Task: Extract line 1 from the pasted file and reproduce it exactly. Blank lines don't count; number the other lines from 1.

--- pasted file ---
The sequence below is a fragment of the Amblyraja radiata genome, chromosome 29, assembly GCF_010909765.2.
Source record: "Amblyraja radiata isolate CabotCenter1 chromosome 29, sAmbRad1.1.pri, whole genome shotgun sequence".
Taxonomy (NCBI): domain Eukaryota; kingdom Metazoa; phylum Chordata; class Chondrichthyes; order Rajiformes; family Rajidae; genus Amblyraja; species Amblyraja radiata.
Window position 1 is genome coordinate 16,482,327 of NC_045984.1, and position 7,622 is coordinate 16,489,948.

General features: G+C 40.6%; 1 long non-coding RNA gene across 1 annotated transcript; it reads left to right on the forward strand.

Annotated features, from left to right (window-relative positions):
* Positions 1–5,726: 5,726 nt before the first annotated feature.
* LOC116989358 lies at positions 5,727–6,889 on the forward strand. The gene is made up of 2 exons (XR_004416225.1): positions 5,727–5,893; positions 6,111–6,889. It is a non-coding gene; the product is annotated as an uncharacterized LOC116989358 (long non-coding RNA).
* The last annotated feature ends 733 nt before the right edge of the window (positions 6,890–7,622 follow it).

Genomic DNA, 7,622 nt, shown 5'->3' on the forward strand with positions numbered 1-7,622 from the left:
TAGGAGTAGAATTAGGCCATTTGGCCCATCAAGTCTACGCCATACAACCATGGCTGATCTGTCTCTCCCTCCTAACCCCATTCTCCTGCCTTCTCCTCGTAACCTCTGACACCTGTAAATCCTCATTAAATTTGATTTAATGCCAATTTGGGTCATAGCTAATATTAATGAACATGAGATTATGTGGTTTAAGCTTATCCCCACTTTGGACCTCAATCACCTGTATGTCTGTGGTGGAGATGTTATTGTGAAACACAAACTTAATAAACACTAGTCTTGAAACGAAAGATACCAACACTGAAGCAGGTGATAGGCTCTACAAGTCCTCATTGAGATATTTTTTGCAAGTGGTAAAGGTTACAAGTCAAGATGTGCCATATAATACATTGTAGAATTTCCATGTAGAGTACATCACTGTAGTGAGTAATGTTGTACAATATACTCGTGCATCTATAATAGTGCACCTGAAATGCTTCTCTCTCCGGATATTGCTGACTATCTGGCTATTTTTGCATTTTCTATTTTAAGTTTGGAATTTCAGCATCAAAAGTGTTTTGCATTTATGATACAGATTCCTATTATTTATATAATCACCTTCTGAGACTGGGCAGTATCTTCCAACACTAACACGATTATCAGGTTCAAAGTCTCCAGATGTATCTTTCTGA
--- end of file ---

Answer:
The sequence below is a fragment of the Amblyraja radiata genome, chromosome 29, assembly GCF_010909765.2.